Our historic building marker program began in 1983 and since then we have identified many residential, commercial, and civic buildings as being important to the history of Pawtucket.
The program objectives are:
- To identify and recognize historically and architecturally significant structures
- To raise public awareness of, and appreciation for, said structures
- To encourage historically sensitive changes to existing structures in the City of Pawtucket
This is a voluntary program which does not carry any regulations or restrictions. Though historically appropriate materials and features do contribute to the overall eligibility of a building, they are not the only qualifying factors. The marker recognizes a building’s significance; it does not determine eligibility for the local historic district (which is managed by the City’s Historic District Commission).
Any building or structure located in the City that contributes to the architectural or historic character of the City will be considered. The exterior of all structures reviewed by the Committee for recognition will be evaluated by the following criteria:
- Historical Relevance – connection to an historical event, person, or to an economic, social, or cultural trend in Pawtucket
- Date of Construction
- Architectural Significance and Integrity
- Possibility of Jeopardy – whether the property or structure is threatened by neglect, environmental factors, vandalism, or demolition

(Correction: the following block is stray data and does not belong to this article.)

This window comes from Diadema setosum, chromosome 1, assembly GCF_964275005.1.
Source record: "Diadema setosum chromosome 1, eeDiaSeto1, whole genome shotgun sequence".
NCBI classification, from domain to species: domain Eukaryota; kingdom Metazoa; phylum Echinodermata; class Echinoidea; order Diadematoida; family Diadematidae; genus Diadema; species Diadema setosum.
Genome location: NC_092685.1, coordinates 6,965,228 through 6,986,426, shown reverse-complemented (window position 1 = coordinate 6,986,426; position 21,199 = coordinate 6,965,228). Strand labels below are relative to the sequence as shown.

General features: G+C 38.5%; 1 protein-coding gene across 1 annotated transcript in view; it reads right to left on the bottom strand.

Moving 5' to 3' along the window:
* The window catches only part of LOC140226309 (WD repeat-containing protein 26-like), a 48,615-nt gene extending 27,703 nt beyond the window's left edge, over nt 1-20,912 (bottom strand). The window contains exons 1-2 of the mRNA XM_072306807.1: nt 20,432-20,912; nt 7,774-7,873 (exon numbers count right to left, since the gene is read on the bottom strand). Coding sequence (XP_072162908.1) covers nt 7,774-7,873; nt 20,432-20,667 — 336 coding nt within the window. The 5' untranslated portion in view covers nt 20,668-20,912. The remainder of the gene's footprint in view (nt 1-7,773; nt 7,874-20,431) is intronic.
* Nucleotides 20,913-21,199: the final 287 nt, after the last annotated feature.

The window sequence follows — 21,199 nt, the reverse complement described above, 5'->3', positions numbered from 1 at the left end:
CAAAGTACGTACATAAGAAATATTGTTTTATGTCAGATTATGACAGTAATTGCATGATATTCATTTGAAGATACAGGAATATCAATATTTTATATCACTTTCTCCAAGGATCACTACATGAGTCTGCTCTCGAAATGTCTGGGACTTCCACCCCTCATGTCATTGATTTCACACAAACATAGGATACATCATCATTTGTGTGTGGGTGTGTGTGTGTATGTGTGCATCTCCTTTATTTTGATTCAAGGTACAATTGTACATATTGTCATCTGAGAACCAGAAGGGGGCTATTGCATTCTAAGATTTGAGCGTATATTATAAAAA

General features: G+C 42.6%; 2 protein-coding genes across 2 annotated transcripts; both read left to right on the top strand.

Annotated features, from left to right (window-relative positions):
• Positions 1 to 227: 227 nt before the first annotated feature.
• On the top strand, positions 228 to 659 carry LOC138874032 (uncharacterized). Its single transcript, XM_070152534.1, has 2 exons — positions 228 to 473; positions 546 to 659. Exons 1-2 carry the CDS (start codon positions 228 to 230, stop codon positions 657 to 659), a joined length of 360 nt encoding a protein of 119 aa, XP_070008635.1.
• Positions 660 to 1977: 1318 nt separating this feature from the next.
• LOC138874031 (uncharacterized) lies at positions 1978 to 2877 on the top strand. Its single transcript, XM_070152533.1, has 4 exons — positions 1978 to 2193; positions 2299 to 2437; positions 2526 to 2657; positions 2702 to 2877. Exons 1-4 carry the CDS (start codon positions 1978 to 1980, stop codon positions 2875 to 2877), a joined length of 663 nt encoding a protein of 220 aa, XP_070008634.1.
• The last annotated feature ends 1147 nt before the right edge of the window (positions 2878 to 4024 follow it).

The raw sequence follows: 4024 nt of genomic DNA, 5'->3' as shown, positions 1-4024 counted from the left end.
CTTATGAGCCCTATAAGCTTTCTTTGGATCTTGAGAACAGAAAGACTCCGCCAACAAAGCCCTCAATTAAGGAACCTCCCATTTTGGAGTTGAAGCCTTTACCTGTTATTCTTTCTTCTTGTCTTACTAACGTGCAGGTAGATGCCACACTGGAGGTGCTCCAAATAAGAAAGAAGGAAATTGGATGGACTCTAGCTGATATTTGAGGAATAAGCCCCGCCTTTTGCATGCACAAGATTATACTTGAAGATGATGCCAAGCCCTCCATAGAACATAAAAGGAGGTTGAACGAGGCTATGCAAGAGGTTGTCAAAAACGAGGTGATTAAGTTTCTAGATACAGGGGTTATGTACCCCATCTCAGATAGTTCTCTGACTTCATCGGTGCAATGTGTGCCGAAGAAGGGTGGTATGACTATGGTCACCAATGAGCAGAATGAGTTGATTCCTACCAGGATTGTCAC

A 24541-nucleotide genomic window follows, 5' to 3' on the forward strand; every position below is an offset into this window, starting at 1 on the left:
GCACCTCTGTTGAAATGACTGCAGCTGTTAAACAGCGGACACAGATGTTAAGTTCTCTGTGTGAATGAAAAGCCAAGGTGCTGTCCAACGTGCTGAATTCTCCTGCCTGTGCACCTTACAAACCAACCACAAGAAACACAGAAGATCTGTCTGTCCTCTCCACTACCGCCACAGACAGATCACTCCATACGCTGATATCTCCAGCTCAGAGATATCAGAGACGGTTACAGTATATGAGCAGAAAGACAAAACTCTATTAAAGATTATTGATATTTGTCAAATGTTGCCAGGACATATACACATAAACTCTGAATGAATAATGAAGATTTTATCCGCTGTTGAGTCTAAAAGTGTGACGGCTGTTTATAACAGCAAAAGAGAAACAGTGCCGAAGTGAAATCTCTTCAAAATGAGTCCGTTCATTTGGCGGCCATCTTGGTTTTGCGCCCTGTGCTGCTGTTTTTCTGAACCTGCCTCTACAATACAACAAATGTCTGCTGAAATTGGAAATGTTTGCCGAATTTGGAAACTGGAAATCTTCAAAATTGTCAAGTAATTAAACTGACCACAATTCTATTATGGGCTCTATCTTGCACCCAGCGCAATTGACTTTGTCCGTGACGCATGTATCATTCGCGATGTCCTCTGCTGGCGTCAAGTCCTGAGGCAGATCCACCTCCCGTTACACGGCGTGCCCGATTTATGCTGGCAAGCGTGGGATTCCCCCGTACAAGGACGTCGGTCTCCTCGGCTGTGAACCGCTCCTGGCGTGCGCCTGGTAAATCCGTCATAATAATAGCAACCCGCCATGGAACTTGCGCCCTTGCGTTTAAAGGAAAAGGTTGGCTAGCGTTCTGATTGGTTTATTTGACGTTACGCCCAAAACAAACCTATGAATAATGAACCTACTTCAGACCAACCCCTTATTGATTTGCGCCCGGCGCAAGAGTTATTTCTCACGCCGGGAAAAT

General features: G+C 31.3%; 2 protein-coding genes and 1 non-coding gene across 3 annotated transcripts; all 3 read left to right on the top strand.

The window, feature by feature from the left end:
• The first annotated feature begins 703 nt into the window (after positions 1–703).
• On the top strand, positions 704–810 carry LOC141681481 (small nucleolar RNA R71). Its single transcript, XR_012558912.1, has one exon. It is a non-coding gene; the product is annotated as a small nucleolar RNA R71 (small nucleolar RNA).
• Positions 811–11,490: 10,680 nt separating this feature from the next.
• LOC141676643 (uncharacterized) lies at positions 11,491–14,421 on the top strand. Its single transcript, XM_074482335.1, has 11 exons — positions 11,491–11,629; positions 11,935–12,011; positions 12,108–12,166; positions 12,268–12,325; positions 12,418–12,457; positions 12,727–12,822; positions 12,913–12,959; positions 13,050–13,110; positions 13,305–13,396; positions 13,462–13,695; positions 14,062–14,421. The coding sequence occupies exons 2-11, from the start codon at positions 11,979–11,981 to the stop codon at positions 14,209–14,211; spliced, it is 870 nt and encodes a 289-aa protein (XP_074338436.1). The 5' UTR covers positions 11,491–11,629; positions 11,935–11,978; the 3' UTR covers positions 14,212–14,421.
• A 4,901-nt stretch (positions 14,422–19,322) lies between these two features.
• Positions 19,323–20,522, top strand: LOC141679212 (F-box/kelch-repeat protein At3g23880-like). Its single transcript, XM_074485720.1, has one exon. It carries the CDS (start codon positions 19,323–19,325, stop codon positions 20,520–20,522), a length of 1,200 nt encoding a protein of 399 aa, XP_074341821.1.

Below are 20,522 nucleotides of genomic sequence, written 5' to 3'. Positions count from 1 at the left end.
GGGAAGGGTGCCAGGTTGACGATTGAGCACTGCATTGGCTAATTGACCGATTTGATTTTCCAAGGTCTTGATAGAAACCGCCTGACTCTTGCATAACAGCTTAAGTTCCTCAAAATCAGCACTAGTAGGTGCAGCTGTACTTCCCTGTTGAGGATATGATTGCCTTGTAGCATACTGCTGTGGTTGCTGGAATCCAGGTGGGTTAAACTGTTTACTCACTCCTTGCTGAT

- Contribution to the Neighborhood
There is no charge to apply. If eligible, the cost of the marker is $200. Download the application here.
14 inches wide, aluminum cast
Most Recent Marker Properties
43 Armistice Street
T. Stewart Little House
The house was designed in 1929 by Monahan and Meikle for T. Stewart Little, the President of the John W. Little Company (John Watson Little was his father). Before this house was built, Stewart Little lived next door, at 55 Armistice, which was designed by R.C.N. Monahan.
131 Mulberry Street
Frank Dupuis House
This very large house was built in 1914 and was originally at 40 Beech Street. It was moved to this site to be saved from demolition during the construction of I-95. Frank Dupuis was the founder of today’s Dupuis Oil Company.
67 Cedar Street
The Potter-Collyer House was built in 1863 as a one-and-a-half story timber-frame cottage with a gable roof, a style popular in Pawtucket during the mid-19th century. Subsequent additions and expansions (1877, 1895, 1902) have added a two-story hip-roof and signifantly altered the floor plan, but the original Gothic bargeboards have remained. Elisha O. Potter, a machinist, built the house and four years later sold it to Samuel S. Collyer who became the Chief of the Pawtucket Fire Department in 1874. The house was moved 400 feet from its original location on the west side of Pine Street in 1962 during the construction of I-95. The house was added to the National Register of Historic Places in 1983.
83 Glenwood Avenue
The house at 83 Glenwood was built c. 1927 and in 1930 was occupied by Milton Orlando Black (1900-1972). Milton worked as the classified advertising manager at the Pawtucket Times. Milton's father was Charles Orlando Black (b. 1871), who was the treasurer of the Times, and Milton’s grandfather David was the proprietor. David Orlando Black (1846-1916) was the former owner of the Providence Evening Telegram. He purchased the Pawtucket Times in 1890 and commissioned the building on Exchange Street.